Diahann Billings-Burford is the CEO of the Ross Initiative in Sports for Equity (RISE), a national organization that educates and empower members of the sports community to eliminate racial discrimination, champion social justice and improve race relations.
Prior to this role Diahann has worked in private, the not for profit and public sector to leverage resources to address societal ills. Most recently she served as an Executive Director at Time Warner Inc., where she serves as a member of the Cultural Investments’ team and has primary responsibility for the strategic direction of philanthropy, the programs and resources provided to stimulate and support employee community engagement, and community investments. In 2009, she was appointed by Mayor Michael R. Bloomberg as Chief Service Officer for the City of New York and headed NYC Service, a division of the Mayor’s Office with the mission of tapping the power of the people to meet pressing challenges. During her tenure, NYC Service engaged over 1.3 million New Yorkers in a wide range of volunteer activities. Diahann began her career with a focus on equality of educational opportunity holding positions at Prep for Prep, City Year New York and Achievement First Charter Schools.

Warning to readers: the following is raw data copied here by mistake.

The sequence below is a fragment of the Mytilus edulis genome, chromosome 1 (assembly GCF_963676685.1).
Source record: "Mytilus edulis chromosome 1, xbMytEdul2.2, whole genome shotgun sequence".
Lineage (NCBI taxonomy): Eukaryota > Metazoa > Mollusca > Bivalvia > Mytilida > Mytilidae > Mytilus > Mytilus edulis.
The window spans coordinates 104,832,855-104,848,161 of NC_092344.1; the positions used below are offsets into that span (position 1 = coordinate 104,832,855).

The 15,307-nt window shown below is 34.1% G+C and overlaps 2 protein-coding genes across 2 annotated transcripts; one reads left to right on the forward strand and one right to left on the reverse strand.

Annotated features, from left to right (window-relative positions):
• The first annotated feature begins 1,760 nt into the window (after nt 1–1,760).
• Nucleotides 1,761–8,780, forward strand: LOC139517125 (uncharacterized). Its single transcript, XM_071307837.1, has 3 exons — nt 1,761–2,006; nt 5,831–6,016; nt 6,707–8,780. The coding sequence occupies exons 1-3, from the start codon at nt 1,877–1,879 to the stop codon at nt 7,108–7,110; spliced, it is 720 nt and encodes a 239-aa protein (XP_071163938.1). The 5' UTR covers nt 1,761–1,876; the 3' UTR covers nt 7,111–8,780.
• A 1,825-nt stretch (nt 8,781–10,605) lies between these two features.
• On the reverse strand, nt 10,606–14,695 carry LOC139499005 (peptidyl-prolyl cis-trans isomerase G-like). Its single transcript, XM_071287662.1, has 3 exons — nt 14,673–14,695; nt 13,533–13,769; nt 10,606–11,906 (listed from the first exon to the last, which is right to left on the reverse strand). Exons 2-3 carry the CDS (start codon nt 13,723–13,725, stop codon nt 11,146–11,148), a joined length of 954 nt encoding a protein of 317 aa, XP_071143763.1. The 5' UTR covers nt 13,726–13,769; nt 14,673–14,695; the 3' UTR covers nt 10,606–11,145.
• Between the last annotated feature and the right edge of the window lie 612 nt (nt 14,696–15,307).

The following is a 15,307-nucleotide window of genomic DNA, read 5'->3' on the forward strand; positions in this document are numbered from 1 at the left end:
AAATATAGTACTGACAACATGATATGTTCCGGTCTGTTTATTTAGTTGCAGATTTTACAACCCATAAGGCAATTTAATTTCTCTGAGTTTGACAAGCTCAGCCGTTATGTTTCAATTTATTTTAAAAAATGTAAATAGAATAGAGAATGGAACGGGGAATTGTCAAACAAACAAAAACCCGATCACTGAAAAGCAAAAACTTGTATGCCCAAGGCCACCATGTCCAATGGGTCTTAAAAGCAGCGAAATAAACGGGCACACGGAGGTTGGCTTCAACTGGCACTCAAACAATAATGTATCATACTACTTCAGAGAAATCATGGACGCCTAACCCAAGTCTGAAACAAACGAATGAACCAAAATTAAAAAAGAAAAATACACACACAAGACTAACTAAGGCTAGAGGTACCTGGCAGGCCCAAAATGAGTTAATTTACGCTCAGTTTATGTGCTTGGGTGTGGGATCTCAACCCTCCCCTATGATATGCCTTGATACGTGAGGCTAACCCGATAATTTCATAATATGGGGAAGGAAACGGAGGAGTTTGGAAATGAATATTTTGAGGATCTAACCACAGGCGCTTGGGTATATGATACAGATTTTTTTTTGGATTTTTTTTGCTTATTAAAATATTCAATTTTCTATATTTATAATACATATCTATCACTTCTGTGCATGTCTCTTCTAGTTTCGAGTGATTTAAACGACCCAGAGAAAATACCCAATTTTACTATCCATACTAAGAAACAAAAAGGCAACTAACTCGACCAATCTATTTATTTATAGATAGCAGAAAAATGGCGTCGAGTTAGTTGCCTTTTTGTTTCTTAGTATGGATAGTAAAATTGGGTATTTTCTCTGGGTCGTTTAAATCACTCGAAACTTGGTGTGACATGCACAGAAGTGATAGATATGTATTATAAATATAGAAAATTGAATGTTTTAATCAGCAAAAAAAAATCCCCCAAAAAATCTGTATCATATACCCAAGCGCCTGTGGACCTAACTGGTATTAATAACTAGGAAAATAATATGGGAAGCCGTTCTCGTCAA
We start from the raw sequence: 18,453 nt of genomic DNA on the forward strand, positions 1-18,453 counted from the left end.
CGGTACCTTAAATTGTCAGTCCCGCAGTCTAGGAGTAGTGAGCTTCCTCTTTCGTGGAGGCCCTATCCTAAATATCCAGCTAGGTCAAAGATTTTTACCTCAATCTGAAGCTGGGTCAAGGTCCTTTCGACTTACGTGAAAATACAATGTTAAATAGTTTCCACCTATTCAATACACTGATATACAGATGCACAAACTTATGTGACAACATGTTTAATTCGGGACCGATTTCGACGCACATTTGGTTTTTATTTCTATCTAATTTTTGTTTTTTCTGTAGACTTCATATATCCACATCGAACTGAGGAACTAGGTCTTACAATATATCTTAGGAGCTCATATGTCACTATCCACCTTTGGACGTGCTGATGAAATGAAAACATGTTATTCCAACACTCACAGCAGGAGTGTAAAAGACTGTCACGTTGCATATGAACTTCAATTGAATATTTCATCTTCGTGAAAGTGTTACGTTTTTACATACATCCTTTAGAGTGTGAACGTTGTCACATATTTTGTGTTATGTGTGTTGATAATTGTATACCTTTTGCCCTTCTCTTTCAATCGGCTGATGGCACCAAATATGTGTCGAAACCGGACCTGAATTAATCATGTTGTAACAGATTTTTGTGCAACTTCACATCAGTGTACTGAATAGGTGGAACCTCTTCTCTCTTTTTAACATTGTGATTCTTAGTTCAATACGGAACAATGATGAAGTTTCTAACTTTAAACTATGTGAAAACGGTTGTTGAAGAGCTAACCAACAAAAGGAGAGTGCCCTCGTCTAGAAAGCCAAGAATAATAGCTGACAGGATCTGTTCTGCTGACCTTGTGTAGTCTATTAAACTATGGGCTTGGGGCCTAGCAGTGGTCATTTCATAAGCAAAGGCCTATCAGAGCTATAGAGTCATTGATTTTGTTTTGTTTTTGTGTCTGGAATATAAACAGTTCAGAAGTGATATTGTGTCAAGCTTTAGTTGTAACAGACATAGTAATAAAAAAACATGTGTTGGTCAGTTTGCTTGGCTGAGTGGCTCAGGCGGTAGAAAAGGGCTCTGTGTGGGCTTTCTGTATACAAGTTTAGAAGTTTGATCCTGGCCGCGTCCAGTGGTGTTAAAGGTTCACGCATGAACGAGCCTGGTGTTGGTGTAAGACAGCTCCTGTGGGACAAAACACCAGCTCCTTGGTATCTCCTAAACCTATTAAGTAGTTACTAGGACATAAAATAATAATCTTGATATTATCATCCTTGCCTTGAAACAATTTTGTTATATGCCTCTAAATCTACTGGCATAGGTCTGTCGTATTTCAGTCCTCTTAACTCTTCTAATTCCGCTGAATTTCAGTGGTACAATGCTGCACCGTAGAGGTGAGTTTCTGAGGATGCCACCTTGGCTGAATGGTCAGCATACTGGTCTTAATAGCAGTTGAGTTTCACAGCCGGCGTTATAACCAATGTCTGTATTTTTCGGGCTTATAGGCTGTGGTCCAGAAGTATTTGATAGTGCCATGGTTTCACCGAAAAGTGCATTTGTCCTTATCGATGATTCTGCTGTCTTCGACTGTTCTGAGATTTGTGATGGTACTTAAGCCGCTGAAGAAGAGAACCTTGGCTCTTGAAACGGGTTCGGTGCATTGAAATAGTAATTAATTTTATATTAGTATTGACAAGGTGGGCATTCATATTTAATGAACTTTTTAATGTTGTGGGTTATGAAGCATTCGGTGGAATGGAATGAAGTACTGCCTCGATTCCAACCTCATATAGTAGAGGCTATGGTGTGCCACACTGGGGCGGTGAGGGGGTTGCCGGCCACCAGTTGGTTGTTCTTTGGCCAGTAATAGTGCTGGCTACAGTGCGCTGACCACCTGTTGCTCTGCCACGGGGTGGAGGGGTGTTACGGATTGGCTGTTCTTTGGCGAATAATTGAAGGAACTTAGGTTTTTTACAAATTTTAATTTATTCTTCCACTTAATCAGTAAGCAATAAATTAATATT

Diahann currently serves as a board member for buildOn and Philanthropy New York.
Vincent McGee is a longstanding foundation executive and donor advisor. He is also active as an advocate for human rights, non-violence, and access to health care. In 2014 and 2015 he served as the President and CEO of the Robert Sterling Clark Foundation.
Earlier assignments included executive leadership of the Aaron Diamond Foundation and the Irene Diamond Fund, Senior Advisor at Atlantic Philanthropies, and board leadership at the Overbrook Foundation, Tides, The Gagarin Trust, Food Change, Hunt Alternatives Fund, D.J.B. Foundation, PATH, and Amnesty International USA. Currently Vinny is President of Frontline Foundation USA, on the boards of The Sister Fund, The Balm Foundation, The Amagansett Food Institute, The Faculty of Liberal Arts and Sciences of the State University of St. Petersburg, Russia, and The Center for Civic Engagement at Bard College.
Vinny is a graduate of the University of Rochester and received an Honorary Doctorate in Law from the Graduate Center of the City University of New York in 2002.
John Hoyt Stookey
John Hoyt Stookey was Chairman of National Distillers and Chemical Company and subsequently of Suburban Propane, LLC. He has served as a director of nine New York Stock Exchange corporations, five foundations, and over 50 other companies and nonprofits. John has founded five nonprofit organizations: Landmark Volunteers, Per Scholas, The Berkshire Boy Choir, The Berkshire Choral Festival, and the Lobster Boat Project.
John is a graduate of Amherst College and Columbia Engineering School. He is a pilot with 2,500 hours of flight time and a canoeist who has led 14 expeditions on a variety of waterways. He lives in Great Barrington, Massachusetts.